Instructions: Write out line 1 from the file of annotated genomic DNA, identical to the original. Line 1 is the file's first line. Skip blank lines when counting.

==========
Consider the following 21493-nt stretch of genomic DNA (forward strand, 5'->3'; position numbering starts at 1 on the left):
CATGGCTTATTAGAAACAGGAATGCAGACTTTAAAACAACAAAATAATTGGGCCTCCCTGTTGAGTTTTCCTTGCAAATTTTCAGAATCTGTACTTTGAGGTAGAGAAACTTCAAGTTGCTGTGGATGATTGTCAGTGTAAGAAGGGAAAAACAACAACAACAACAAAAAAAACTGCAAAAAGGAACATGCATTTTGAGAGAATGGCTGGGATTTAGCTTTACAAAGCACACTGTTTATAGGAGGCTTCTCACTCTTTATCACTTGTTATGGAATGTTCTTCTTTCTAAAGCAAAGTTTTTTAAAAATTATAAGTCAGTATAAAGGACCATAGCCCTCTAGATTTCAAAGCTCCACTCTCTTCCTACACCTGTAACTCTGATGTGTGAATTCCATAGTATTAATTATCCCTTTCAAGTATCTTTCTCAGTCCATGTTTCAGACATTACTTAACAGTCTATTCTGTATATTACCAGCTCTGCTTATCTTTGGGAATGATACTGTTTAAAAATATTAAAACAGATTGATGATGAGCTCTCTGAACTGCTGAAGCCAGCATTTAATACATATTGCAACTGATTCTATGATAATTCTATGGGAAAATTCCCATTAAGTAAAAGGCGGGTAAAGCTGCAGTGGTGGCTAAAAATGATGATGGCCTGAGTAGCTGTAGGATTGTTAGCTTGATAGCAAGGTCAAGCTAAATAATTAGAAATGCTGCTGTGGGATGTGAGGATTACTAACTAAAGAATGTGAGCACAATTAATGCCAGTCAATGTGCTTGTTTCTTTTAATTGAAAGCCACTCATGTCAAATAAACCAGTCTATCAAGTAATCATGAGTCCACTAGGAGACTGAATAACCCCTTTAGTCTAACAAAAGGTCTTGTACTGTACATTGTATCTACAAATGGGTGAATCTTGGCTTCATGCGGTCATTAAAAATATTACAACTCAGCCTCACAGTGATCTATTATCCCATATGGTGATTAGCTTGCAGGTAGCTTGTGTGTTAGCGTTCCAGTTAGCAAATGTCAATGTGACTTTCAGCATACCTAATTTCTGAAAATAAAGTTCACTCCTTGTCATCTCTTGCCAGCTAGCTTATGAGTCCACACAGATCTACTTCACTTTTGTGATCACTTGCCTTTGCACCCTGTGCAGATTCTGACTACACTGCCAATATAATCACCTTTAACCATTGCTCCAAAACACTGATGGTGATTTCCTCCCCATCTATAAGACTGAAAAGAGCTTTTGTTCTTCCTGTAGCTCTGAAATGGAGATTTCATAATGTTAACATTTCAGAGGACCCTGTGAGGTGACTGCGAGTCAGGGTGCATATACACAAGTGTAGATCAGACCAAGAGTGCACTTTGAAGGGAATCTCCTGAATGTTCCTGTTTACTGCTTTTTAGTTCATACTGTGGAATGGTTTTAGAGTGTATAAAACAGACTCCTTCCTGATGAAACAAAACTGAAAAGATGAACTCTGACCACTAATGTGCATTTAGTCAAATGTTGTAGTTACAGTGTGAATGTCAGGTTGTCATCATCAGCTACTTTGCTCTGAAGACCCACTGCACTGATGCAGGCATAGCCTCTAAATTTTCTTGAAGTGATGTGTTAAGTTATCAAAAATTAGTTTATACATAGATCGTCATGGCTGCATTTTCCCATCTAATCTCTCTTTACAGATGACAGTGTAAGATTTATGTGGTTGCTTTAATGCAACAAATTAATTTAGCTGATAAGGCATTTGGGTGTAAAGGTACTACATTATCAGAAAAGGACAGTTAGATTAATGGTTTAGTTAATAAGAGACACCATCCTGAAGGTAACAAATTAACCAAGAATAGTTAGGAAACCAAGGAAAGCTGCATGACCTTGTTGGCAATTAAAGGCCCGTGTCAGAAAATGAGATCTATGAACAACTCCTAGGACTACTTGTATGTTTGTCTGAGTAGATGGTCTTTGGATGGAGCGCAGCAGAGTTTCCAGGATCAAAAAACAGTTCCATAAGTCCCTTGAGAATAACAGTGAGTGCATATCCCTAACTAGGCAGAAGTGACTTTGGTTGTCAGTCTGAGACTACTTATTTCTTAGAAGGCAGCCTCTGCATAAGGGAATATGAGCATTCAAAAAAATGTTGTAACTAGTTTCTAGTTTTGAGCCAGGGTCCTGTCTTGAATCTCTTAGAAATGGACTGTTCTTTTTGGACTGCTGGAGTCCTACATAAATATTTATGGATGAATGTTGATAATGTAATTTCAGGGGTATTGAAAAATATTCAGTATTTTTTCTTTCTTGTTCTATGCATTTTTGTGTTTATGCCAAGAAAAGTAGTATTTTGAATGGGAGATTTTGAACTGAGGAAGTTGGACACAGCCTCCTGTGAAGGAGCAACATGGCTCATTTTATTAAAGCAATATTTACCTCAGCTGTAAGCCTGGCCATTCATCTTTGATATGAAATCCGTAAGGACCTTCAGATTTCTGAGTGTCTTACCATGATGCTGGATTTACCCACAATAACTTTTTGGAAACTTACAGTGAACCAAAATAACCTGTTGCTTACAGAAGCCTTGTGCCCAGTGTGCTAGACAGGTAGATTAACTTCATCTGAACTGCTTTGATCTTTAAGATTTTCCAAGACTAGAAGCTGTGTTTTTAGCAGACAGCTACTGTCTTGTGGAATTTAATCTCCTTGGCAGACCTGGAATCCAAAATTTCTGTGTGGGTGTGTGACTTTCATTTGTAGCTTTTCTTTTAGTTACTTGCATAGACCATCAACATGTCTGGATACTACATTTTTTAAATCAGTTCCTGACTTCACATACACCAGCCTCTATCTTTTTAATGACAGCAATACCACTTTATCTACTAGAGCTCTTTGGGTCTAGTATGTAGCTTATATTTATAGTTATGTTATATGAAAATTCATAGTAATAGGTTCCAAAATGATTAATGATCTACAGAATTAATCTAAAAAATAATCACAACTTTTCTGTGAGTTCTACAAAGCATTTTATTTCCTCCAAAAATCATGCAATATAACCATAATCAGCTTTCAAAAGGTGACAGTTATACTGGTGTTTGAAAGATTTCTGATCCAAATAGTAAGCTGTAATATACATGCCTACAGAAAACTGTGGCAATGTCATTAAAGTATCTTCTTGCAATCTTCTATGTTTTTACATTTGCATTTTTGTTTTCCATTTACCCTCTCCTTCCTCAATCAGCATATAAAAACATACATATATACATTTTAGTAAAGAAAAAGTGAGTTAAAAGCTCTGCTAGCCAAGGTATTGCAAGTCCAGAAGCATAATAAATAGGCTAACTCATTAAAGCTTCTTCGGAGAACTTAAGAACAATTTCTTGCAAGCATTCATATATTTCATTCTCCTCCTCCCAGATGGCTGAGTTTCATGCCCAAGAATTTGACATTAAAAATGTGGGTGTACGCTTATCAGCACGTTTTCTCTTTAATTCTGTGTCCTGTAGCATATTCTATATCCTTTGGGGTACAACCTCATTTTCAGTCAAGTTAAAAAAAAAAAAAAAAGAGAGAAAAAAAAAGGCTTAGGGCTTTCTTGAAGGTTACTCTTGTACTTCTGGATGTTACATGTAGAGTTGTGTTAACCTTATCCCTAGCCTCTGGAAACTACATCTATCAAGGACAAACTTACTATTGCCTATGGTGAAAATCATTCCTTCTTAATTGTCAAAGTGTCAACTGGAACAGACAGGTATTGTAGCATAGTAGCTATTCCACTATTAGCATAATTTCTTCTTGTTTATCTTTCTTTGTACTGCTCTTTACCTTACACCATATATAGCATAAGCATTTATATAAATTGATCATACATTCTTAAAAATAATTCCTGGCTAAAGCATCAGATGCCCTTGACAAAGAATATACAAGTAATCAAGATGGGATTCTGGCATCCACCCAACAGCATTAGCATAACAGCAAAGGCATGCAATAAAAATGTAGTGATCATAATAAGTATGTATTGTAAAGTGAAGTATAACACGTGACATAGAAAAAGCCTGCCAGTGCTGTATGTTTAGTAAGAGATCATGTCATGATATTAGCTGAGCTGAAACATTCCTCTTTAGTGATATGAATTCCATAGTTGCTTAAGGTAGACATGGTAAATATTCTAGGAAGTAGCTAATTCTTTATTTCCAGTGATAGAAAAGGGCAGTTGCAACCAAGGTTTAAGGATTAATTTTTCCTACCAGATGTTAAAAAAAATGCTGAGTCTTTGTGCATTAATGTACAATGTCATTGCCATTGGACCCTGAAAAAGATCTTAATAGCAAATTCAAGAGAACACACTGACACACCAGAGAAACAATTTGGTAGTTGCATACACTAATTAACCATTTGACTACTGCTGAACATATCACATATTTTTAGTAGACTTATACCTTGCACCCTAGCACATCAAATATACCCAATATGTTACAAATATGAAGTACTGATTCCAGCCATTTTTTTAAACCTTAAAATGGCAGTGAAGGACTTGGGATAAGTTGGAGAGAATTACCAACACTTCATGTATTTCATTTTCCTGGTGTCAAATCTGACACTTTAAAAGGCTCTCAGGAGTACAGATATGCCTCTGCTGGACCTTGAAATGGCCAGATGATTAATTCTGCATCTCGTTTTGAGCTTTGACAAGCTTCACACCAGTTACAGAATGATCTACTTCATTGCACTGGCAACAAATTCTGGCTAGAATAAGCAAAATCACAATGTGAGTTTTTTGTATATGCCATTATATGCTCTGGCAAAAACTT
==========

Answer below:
Consider the following 21493-nt stretch of genomic DNA (forward strand, 5'->3'; position numbering starts at 1 on the left):